Take Note: Hailey Dunham Is Prepped For The Point

Sept. 14, 2006

What up Trojans??

It's your freshman HD #3 coming at you from the first weeks of college. Not many people can say they started their college careers off while also commuting to and from a basketball camp, but that is exactly how it began.

Due to the recent unfortunate injuries of Camille LeNoir and my fellow freshman Jacki Gemelos, the coaches put me up to the task of learning the point guard position. With a great mentor like Jamie Hagiya, who has taken me under her wing, I feel confident that I can step up and help the team.

Classes officially started on Monday, August 21, which happened to be the second to last day of the Point Guard College. PGC is definitely one of the best basketball camps in the nation. So Jamie and I packed our bags and set off for Pomona the weekend before school. Despite having no idea as to what we were getting ourselves into, we were sure eager to find out.

Right off the bat we sat through a two and a half hour classroom session conducted by the head of the camp, Dena Evans. Coach D commands respect instantly by the amount of knowledge she has of the game. I can't even count the times she made a statement and I thought to myself, 'Wow, that's exactly right,' or, 'Yeah, the defense does do that.' Everything that came out of her mouth made perfect sense, and right away I had a better understanding of the game.

The word 'college' is a part of their camp title for a reason. I took about four pages of notes at every classroom session, and then got to apply what we had learned when we got to the gym. We woke up every morning at 7, had three classroom sessions and three basketball sessions with food in between, and went to bed around 12:30 a.m.

A goal of the camp was to learn how to be a better point guard, which meant stepping out of our comfort zones and becoming great leaders. One thing you must understand is that the coaches never told us everything we had to do, they merely gave us guidelines to follow. Every time we stepped foot in the gym, it was on us to organize the groups for a drill called 'SCHAPE shooting.' The term 'SCHAPE' stands for the six intangibles of the game: Spirit, Communication, Hustle, Approach, Precision, and Enhancement. Every time we heard the word we knew we needed to raise the energy level of the gym. This was achieved by talking, encouraging others, using names and using rhythm claps. As the camp went on and we continued to do these sorts of drills, I found myself becoming way more comfortable with my voice, and the effect it had on others. I saw that my teammates were responding to how I said things, both negatively and positively. One of the coaches at the camp told me for every one negative thing you say to a teammate; it will take about seven positive comments to make up for the earlier one. That statistic at first seemed a little far-fetched, but being thrown into situations where the point was to get you frustrated, I experienced its truth first hand.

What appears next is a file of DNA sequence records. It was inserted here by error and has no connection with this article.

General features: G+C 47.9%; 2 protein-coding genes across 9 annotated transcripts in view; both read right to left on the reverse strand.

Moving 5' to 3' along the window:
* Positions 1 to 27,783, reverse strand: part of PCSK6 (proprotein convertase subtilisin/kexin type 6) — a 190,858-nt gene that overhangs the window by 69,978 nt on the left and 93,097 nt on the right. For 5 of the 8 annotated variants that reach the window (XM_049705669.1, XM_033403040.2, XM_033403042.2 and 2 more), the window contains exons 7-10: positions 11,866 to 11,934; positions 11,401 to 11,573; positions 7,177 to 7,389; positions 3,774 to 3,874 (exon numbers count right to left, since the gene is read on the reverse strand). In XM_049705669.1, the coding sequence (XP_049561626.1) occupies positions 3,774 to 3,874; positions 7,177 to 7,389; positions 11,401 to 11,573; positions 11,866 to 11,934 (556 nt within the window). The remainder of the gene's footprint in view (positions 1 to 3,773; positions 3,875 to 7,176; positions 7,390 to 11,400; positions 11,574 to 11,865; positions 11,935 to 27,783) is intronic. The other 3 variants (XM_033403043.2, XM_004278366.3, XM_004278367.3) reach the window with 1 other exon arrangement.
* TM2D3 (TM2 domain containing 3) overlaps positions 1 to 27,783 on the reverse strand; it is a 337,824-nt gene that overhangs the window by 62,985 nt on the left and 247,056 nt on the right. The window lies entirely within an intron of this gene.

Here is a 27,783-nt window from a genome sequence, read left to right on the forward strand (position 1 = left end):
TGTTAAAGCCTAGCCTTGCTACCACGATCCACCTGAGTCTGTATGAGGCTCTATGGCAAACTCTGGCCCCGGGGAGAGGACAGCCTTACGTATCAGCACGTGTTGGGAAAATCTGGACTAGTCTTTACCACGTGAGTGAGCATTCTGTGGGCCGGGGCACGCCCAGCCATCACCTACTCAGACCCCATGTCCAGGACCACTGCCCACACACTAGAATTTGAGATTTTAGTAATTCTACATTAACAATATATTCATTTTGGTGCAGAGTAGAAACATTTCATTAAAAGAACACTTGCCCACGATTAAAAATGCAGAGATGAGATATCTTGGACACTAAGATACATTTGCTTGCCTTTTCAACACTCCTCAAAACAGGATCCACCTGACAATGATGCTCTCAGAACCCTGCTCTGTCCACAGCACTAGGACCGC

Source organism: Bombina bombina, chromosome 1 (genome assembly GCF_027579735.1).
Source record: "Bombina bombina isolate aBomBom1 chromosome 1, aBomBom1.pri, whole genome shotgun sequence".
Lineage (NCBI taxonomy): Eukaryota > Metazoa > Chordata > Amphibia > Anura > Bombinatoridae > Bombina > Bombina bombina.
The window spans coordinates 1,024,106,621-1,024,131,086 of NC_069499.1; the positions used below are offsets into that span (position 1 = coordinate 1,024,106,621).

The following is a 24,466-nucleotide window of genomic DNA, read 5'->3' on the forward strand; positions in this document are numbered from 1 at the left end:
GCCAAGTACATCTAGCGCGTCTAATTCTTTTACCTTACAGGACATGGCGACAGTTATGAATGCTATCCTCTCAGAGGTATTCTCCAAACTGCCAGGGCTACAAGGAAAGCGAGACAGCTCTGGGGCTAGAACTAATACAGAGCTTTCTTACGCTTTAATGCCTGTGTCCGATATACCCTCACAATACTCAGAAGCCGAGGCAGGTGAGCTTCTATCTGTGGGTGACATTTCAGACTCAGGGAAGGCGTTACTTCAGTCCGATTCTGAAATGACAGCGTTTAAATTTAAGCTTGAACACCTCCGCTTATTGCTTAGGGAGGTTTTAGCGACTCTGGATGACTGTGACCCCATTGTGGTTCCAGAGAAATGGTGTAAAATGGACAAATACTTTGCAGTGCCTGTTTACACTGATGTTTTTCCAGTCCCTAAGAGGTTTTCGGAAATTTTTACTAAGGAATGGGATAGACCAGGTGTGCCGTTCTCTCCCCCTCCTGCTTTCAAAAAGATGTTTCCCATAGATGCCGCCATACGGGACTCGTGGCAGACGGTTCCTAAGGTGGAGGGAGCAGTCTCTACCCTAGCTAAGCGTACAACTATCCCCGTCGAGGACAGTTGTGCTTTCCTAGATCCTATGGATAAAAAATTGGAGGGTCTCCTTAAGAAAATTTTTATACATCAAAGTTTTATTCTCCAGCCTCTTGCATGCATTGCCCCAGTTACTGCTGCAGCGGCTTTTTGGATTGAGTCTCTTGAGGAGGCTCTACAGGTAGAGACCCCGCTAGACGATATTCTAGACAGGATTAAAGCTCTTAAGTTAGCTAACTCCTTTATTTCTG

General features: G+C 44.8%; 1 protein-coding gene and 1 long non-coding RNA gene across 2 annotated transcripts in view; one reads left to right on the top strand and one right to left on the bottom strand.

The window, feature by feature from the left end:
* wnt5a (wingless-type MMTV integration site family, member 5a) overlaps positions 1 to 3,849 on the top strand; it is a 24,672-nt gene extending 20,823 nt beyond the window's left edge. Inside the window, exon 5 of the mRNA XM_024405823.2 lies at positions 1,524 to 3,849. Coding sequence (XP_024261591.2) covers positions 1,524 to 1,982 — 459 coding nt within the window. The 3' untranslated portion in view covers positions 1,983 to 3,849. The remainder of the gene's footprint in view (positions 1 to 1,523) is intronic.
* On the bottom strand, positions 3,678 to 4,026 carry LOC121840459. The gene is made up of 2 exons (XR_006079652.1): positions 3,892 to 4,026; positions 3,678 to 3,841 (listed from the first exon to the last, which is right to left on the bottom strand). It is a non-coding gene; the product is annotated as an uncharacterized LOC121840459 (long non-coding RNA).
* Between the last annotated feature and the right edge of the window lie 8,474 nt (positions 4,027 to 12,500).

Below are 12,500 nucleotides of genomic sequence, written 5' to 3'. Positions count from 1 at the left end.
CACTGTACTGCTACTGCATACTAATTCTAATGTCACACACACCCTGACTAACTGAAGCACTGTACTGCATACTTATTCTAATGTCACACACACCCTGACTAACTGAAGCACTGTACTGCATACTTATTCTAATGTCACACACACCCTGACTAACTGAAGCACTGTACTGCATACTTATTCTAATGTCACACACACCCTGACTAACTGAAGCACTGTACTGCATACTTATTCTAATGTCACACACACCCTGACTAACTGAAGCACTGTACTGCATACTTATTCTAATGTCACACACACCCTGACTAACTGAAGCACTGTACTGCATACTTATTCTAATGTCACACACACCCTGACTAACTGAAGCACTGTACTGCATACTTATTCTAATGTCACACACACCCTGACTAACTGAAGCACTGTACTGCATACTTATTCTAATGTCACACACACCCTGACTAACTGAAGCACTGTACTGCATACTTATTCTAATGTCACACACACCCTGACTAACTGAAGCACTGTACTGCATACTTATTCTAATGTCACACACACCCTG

I had taken roughly 30 pages of notes by the end of camp, and on top of that, I had to take notes at my first two days of college at USC. I learned more in the camp's five days than I could have learned anywhere else, and I can't wait until I get to apply it all in practice and games at SC. I want to thank Coach Dena Evans and her staff for the opportunity, and just say that this season is going to be a special one. We are going to do everything possible to make sure we send these seniors out on a high note. So keep up with your Women of Troy.

Special shout out goes out to Coach D, Coach Boucek, and of course, Coach Farmer. Thanks for teaching me so much.

Keep it TROJAN,

Hailey Dunham

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